Do you have a message to Wellington residents during these challenging times?
Wellington will continue doing everything it can to keep residents safe, informed and connected through these unprecedented times. Personal responsibility is the single largest factor in limiting the spread of COVID-19. Everyone knows the right things to do. Remember, precautions are not necessarily about us individually, but rather about our families and our community. Make safety and precautions a priority, follow CDC guidelines and use a bit of everyday common sense to navigate your day.
“All of us here at Village Hall will continue to pay close attention to the impacts of the COVID-19 public health crisis in the coming months,” Vice Mayor Tanya Siskind said. “Whether it be sharing Palm Beach County assistance programs, working with our community partners to offer food distributions and special assistance for our senior residents, opening up more recreation opportunities and more, helping our community get through this is our priority.”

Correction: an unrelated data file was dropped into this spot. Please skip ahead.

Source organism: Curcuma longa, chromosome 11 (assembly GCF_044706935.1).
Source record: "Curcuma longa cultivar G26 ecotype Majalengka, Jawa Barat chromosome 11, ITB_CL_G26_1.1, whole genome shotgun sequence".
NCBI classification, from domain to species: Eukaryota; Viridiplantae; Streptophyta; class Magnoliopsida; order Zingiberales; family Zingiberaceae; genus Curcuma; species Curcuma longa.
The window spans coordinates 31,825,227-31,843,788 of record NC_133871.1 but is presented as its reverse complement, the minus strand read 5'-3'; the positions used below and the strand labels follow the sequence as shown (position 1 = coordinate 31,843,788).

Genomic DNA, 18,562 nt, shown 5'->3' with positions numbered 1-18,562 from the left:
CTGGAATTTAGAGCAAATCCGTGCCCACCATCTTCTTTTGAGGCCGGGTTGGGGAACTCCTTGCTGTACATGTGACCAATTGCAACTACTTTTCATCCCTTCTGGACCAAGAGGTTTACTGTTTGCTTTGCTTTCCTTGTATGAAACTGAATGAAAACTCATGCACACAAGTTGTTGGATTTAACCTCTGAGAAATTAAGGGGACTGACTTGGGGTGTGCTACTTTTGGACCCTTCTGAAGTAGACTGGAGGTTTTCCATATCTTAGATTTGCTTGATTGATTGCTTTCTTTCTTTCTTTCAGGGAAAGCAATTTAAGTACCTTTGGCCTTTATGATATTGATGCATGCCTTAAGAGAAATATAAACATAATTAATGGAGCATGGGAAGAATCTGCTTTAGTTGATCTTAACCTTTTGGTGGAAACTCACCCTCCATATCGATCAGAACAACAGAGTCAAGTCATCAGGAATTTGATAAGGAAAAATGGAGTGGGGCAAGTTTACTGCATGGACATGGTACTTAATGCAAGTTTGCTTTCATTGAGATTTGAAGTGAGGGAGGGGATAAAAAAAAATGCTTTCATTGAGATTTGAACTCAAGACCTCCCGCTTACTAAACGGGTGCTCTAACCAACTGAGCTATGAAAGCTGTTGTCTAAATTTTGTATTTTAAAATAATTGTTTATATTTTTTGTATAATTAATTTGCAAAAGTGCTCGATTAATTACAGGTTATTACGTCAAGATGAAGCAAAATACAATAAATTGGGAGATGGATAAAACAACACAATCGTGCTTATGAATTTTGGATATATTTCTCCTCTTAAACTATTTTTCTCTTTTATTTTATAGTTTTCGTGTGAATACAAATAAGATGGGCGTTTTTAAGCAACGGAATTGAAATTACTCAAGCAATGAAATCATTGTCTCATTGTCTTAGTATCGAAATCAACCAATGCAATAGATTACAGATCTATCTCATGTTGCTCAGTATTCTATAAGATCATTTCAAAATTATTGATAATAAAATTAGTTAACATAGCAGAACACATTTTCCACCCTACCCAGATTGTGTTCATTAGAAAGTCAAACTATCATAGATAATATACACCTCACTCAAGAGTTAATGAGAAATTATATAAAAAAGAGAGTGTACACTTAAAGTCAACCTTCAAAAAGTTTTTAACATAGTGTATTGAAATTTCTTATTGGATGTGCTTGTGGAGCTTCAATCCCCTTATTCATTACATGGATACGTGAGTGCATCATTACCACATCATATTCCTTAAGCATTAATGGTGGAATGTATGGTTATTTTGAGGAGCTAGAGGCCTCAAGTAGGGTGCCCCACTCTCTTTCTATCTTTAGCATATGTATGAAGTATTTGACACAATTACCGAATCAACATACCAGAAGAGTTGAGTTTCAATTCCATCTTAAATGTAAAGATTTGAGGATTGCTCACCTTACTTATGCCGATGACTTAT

When it comes to interacting with the village, residents are urged to take advantage of online services and stay safe at home. Normal activities like paying your water bill, applying for permits and requesting inspections can all be done with a smartphone, computer or by phone. Speaking of phones, the village is just a phone call away at (561) 791-4000 on Monday through Friday, 8 a.m. to 5 p.m.
“We want our residents to stay healthy and remember to use safety precautions in public,” Councilman Michael Drahos said. “Each of us can make at least a little difference, but working together, we can make a big difference in reducing the spread of COVID-19. Wellington, our great hometown, is getting through this together with our residents.”